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Re: Unidirectional [...] Science



--- On Fri, 1/15/10, gsp1954@aol.com <gsp1954@aol.com> wrote:

> Being one who was around at the time, 

Yeah, me too...

> it used to be widely
> thought that the 
> aquatic sauropods could walk on the meters deep bottoms of
> rivers and lakes 
> while snorkeling with their necks vertical. 

I never understood what the exact advantage of that scenario would be. Waters 
that deep are generally weed-free, for starters... 

> Even whales and
> crocs cannot 
> inhale with their lungs well below the surface, and
> elasmosaurs probably had 
> to bring their lungs near the surface to inhale. 

These seem like solid assumptions, w/ the caveat that elasmosaurs might have 
had some variant of the avian-style system. I note in passing that penguins 
have air sacs, yet there is apparently little or no _skeletal_ evidence of 
that. 

> It has
> never been argued 
> that sauropods swimming with the tops of their backs on the
> surface could not 
> inhale as can all animals. 

Yes it has, on this list. 'Difficulty of inhalation' (DOI) under conditions 
even less stressful than the 'backs on the surface' scenario has been argued as 
rebuttal of my thesis regarding: 1) the advantage to sauropods of utilizing 
swampy terrain as refuge from theropods (as well as temperature extremes and 
also a source of high browse), and 2) the suitability of their body design for 
utilizing that type of terrain. 

I stress that the proposition that "sauropods used their necks as snorkels in 
deep water" is not relevant in any way to that thesis, is not mentioned as part 
of that thesis, does not appear in any cartooning that I have done around that 
thesis, and in fact, that proposition has NEVER been argued in the affirmative 
by me. While I am at it, I will stress that LACK of terrestrial locomotive 
competence has also never been a component of that thesis.

> There is no evidence that unidirectional air flow or air sacs can improve 
> underwater breathing, 

Upon comparison of the two systems (mammalian vs avian), I strongly disagree.  
This is based in part on personal observations, and in part on mechanical 
considerations. 

In addition to those observations previously mentioned: as any free-diver 
knows, skeletal movements are not constrained by the pressures encountered 
while diving (up to 19000 kg/m2, in personal experience). 

Were it anatomically possible for me to aerate my lungs to any degree by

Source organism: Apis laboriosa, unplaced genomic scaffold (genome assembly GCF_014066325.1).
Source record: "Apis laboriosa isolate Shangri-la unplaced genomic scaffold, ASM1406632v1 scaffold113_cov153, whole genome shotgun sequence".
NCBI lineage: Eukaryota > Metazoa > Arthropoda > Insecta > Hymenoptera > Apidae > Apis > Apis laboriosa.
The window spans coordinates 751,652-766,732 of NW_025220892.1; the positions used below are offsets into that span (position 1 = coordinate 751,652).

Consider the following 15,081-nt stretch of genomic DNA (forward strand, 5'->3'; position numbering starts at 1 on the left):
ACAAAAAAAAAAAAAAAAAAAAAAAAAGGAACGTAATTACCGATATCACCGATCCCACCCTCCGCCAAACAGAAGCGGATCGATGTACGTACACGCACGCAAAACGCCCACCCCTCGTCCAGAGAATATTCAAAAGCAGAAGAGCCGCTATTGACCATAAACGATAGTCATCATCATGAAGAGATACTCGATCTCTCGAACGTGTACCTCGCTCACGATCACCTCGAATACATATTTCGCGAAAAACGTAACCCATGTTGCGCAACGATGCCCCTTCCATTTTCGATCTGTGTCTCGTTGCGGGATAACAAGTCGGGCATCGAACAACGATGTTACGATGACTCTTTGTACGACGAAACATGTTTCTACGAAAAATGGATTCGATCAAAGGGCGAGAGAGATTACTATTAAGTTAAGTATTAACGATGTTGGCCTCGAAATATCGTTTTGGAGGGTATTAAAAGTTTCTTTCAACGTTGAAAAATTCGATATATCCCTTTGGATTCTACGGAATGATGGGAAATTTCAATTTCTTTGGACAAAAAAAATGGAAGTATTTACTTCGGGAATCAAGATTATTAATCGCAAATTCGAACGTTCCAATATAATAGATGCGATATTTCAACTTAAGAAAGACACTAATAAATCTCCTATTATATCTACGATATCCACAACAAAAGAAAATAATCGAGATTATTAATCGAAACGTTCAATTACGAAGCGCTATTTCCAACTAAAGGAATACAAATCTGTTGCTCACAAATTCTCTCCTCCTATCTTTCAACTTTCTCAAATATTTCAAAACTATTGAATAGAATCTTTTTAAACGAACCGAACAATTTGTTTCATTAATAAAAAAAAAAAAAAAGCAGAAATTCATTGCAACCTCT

manipulating my skeleton, as opposed to being completely dependant on the 
diaphragm system, an increase in my current ability to overcome external 
pressure while "inhaling" would be a natural consequence. It is important to 
understand that in mammals, the lungs must be actively expanded by muscle power 
alone, and contraction occurs by relaxation (i.e., deflation is the relaxed 
state). 

In birds, inspiration and expiration are driven by movements of the skeleton, 
particularly the ribs and sternum, and the relaxed state is _between_ full 
deflation and full inflation.  In other words, the elasticity of the skeleton 
itself can play a role in inspiration under pressure. When the ribs are in a 
neutral position relative to ambient pressure, (further) expiration can be 
actively caused by 'contraction' of the sternum and ribs. When the driving 
muscles are relaxed, skeletal elasticity can return the ribs to neutral 
position, which in itself creates some inspiration, even in the extreme case 
where external pressure cannot be overcome by the muscles driving the skeleton. 

Further, it is not possible to aerate "dead-end" or "tidal" lungs by small 
steps. You either can fill your lungs adequately w/ one breath, or you can't. 
The same is apparently NOT true of the uni-directional system, the lungs of 
which do not deflate, and can be aerated by small, sequential additions of air. 

These additions can be accomplished in part by manipulation of the legs, and in 
the case of a quadruped, quite likely the back plays a role.

Long story short, the  unidirectional air sac system has significant mechanical 
advantages over the mammalian system when working against ambient pressure.

As previously stated, this makes the ancient falsification (ca. 1905?) of 
snorkeling appear itself to be falsified, and that is relevant in a minor way 
to science. That statement in no way makes the claim that "sauropods were 
aquatic", "amphibious", or "deep snorkelers". Nor is it "drivel".  

BTW -- "ventilation by walking" will also be an element in the debate centered 
around the energetics surrounding the "hoovering" or "mowing machine" foraging 
debate, and the implications of having a long, skinny neck in the 1st place. In 
hindsight, I now see that ridiculous neck in itself as prime evidence of 
avian-style respiration.

> there is no
> evidence that 
> sauropods were better adapted for the same than similar
> sized animals with dead 
> end lungs, 

I disagree, in that sauropods almost surely had both unidirectional air flow 
AND air sacs. See above.

> and there is no more reason to conclude
> sauropods were aquatic 

Who is concluding that? Or advancing that thesis?

> than there was before the publication of the croc
> respiration paper which 
> makes to claim that sauropods were amphibious. 

I have not read the paper, but doubt the authors make the claim that "sauropods 
were amphibious". Which begs the question; who is making that claim? And in 
what way are they basing that claim on that paper?

Long post, chop likely, will post repair for those that care...